Paginating Firestore Queries with Document Snapshot Cursors and react-redux-firebase

We’ve found react-redux-firebase (RRF) to be a big time saver when querying Firestore. Despite the name, the library has robust support for not just Firebase, but Firestore too, pulling in redux-firestore behind the scenes for Firestore operations. The documentation for RRF’s use of redux-firestore’s APIs is scant within the RRF docs themselves, but redux-firestore’s documentation is extensive and can be applied to usage of RRF.

Paginating Firestore Queries react-redux-firebase


We make use of paginated Firestore queries to infinitely scroll a particularly long list of items. Pagination in Firestore is accomplished through a set of query configuration options that use cursors to determine where to start or end the page of your query. Here’s what redux-firestore’s docs have to say about using a cursor clause to paginate a Firestore query:


Creates a new query where the results start at the provided document (inclusive)

collection: ‘cities’,
orderBy: ‘population’,
startAt: 1000000

Can only be used with collections. Types can be a string, number, Date object, or an array of these types, but not a Firestore Document Snapshot

The query configuration looks as we’d expect it to, but what about that line in italics? Firestore does allow Document Snapshots as query cursors, but redux-firestore’s docs say that we can’t use them.

That’s a big problem. If we can only supply a simple field value query cursor, what happens if that field value isn’t guaranteed to be unique across documents? We’ll risk adding duplicates if we use startAt, and we’ll risk missing documents if we use startAfter. The former will be an annoyance, but the later is an unacceptable compromise. If we could instead use a Document Snapshot, Firestore will know exactly where to begin our paginated query. Will we have to manually create this query ourselves, dealing with the extra task of setting our data in the store?

The surprising answer is no: because the docs are wrong. redux-firestore does allow Document Snapshots as query cursors. But now we’re left with a bit of a head scratcher – because we’re using redux-firestore to automate fetching data with a Firestore query and update our redux store for us, we don’t have access to the Document Snapshot we’d need to set our cursor.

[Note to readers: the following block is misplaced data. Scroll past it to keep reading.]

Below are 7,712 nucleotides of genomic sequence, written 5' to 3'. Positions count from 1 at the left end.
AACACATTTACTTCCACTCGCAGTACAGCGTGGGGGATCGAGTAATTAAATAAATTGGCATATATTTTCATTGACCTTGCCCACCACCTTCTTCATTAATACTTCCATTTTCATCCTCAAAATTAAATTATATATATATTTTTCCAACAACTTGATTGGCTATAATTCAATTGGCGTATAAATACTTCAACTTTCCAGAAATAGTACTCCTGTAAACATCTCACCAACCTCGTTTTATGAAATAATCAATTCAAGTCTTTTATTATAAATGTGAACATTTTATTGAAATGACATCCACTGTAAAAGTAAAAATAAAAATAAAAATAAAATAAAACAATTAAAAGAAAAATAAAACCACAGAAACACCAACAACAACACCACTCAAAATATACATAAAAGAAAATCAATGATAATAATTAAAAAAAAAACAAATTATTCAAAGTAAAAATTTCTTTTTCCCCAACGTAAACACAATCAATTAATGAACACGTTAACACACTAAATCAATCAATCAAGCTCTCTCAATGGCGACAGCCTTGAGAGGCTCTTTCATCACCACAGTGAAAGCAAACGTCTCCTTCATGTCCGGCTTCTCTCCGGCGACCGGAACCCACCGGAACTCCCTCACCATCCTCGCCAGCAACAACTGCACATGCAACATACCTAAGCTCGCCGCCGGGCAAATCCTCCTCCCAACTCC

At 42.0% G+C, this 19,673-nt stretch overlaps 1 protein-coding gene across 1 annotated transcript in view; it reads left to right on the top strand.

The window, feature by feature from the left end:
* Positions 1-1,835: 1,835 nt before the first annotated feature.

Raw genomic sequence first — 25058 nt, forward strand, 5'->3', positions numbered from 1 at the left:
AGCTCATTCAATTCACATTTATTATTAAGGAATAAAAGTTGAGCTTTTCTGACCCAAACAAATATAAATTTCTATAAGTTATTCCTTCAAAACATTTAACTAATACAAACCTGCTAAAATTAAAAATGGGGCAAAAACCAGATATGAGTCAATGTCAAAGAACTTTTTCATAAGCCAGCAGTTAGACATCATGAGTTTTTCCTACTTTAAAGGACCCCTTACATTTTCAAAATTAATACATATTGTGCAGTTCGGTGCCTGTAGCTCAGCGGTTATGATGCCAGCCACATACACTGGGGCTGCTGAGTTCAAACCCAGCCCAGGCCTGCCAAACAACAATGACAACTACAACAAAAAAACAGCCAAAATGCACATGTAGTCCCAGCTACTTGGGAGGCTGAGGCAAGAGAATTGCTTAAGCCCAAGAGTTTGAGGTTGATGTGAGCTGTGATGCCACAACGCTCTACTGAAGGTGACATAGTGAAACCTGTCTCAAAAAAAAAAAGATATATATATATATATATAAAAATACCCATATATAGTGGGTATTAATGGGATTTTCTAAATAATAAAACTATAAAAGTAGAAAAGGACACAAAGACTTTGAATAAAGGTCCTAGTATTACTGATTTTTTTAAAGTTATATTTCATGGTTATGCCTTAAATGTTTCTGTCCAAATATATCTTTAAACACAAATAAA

But there’s another surprise here: we do have access to that Document Snapshot. redux-firestore v0.11.0 introduced an undocumented feature to the library called the Snapshot Cache. Here’s what the PR description says, from developer illuminist:

Get DocumentSnapshot and QuerySnapshot with object from either data or ordered firestore state. If provided with doc data, it will return DocumentSnapshot, providing with a collection from data or an array from ordered state will return QuerySnapshot, except ordered state that generated as DocumentRef will return DocumentSnapshot. Note: the cache is local and, not persistance. Passing an object from initial state or from SSR state will yield undefined.

This sounds like exactly what we’d need to properly paginate our query. So how do we retrieve the Document Snapshot we need from the Snapshot Cache? This feature includes a function called getSnapshotByObject, which takes as its parameter a document object from state.firestore.ordered or

Here’s how this looks in practice, using hooks:

import { getSnapshotByObject } from 'redux-firestore';
const [cursor, setCursor] = useState(null)
const items = useSelector(state => state.firestore.ordered.items)
const updateCursor = () => {
  setCursor(getSnapshotByObject(items[items.length - 1]))

And here’s our query:

  collection: 'items',
  orderBy: 'name',
  ...(cursor && { startAfter: cursor })

Precaution should be taken to make sure that items is loaded before calling updateCursor, which can either be called on click, or placed in a useEffect for automatically requerying based on a scroll trigger. In our use case, we build an object of cursors, with a cursor entry being fed to the next query down the line as we connect each page of the query individually for an infinite scroll effect. But for more simple UIs, a solution this concise will work just fine.

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